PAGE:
IRS Audit: Short-Term Rentals

Tax Planning

As a long-time subscriber, I understand that the taxpayer who owns a short-term rental (average rental period of seven days or less) is exempt from the requirement to qualify as a real estate professional for purposes of deducting his rental property losses on Schedule E.

The article Know These Tax Rules If Your Average Rental Is Seven Days or Less confirms my understanding.


I have a client who is undergoing an IRS audit and has a beach property that qualifies under the seven-days-or-less rental to deduct his losses.

The IRS examiner claims that my client fails the 750-hours test because he has a job and therefore he may not deduct his losses.

I know this is wrong. Do you have a citation that confirms my position that the 750-hours test does not apply to this beach property?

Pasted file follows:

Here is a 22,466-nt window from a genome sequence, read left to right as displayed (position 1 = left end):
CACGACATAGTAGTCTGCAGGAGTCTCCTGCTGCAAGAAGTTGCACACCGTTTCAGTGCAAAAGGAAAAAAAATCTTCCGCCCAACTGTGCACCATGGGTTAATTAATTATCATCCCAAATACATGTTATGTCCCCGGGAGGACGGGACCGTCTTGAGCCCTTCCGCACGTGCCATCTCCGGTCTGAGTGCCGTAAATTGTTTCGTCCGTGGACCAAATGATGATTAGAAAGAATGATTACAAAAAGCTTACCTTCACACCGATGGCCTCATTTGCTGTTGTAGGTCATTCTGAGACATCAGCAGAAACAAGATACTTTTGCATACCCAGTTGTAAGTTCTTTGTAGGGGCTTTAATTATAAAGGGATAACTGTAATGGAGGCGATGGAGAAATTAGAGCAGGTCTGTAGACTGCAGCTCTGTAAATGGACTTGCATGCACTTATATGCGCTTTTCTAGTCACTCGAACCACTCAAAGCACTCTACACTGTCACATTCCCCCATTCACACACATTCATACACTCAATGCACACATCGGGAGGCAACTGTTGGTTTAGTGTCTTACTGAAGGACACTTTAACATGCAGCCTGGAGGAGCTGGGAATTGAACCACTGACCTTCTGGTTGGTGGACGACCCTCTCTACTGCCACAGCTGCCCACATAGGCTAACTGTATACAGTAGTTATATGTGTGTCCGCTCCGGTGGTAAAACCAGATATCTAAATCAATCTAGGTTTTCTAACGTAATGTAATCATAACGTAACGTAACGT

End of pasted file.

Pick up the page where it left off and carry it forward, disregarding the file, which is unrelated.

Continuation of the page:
We do have such a citation. It’s Reg. Section 1.469-1T(e)(3)(ii)(A).

In the article Know These Tax Rules If Your Average Rental Is Seven Days or Less, you find more information.

Know This

An IRS examiner is not Mr. or Ms. “All Knowing.” Examiners, like all of us, are simply human. You cannot expect them to know all the rules, because frankly, there are way too many rules.

Because you are a tax professional, the client is under your protection. And you are doing the right thing by helping the IRS examiner get this correct so that your client benefits.

Bottom Line

Your client wins his seven-day rental loss deduction if he and/or his spouse materially participate in this beach rental as explained in Know These Tax Rules If Your Average Rental Is Seven Days or Less.

Christopher Ragain

My name is Christopher Ragain, I am the founder of Tax Planner Pro.  I love helping small business owners find creative and legal ways to beat the TaxMan.  My team and I love to write and you can find all of our insights on this blog!

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